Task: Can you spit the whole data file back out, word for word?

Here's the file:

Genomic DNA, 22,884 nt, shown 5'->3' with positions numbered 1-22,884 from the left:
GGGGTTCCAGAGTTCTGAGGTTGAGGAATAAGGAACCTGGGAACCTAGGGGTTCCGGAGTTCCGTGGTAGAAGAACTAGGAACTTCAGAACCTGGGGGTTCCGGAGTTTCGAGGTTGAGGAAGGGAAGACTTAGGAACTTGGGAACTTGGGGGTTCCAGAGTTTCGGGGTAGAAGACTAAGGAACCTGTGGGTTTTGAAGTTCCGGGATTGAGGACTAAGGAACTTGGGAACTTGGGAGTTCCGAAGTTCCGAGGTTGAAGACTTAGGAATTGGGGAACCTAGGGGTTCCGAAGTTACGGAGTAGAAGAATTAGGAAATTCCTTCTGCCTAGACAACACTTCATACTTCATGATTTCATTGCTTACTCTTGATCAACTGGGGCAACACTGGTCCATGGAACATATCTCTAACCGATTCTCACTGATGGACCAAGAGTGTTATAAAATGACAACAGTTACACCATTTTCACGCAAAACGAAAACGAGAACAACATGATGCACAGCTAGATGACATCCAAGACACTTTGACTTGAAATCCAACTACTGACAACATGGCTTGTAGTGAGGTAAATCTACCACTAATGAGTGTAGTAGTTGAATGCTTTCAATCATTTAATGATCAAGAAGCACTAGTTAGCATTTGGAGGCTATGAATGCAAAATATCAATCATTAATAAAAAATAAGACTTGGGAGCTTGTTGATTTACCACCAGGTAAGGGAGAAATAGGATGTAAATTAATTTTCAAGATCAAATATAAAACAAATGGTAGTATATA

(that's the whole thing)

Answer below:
Genomic DNA, 22,884 nt, shown 5'->3' with positions numbered 1-22,884 from the left:
GGGGTTCCAGAGTTCTGAGGTTGAGGAATAAGGAACCTGGGAACCTAGGGGTTCCGGAGTTCCGTGGTAGAAGAACTAGGAACTTCAGAACCTGGGGGTTCCGGAGTTTCGAGGTTGAGGAAGGGAAGACTTAGGAACTTGGGAACTTGGGGGTTCCAGAGTTTCGGGGTAGAAGACTAAGGAACCTGTGGGTTTTGAAGTTCCGGGATTGAGGACTAAGGAACTTGGGAACTTGGGAGTTCCGAAGTTCCGAGGTTGAAGACTTAGGAATTGGGGAACCTAGGGGTTCCGAAGTTACGGAGTAGAAGAATTAGGAAATTCCTTCTGCCTAGACAACACTTCATACTTCATGATTTCATTGCTTACTCTTGATCAACTGGGGCAACACTGGTCCATGGAACATATCTCTAACCGATTCTCACTGATGGACCAAGAGTGTTATAAAATGACAACAGTTACACCATTTTCACGCAAAACGAAAACGAGAACAACATGATGCACAGCTAGATGACATCCAAGACACTTTGACTTGAAATCCAACTACTGACAACATGGCTTGTAGTGAGGTAAATCTACCACTAATGAGTGTAGTAGTTGAATGCTTTCAATCATTTAATGATCAAGAAGCACTAGTTAGCATTTGGAGGCTATGAATGCAAAATATCAATCATTAATAAAAAATAAGACTTGGGAGCTTGTTGATTTACCACCAGGTAAGGGAGAAATAGGATGTAAATTAATTTTCAAGATCAAATATAAAACAAATGGTAGTATATA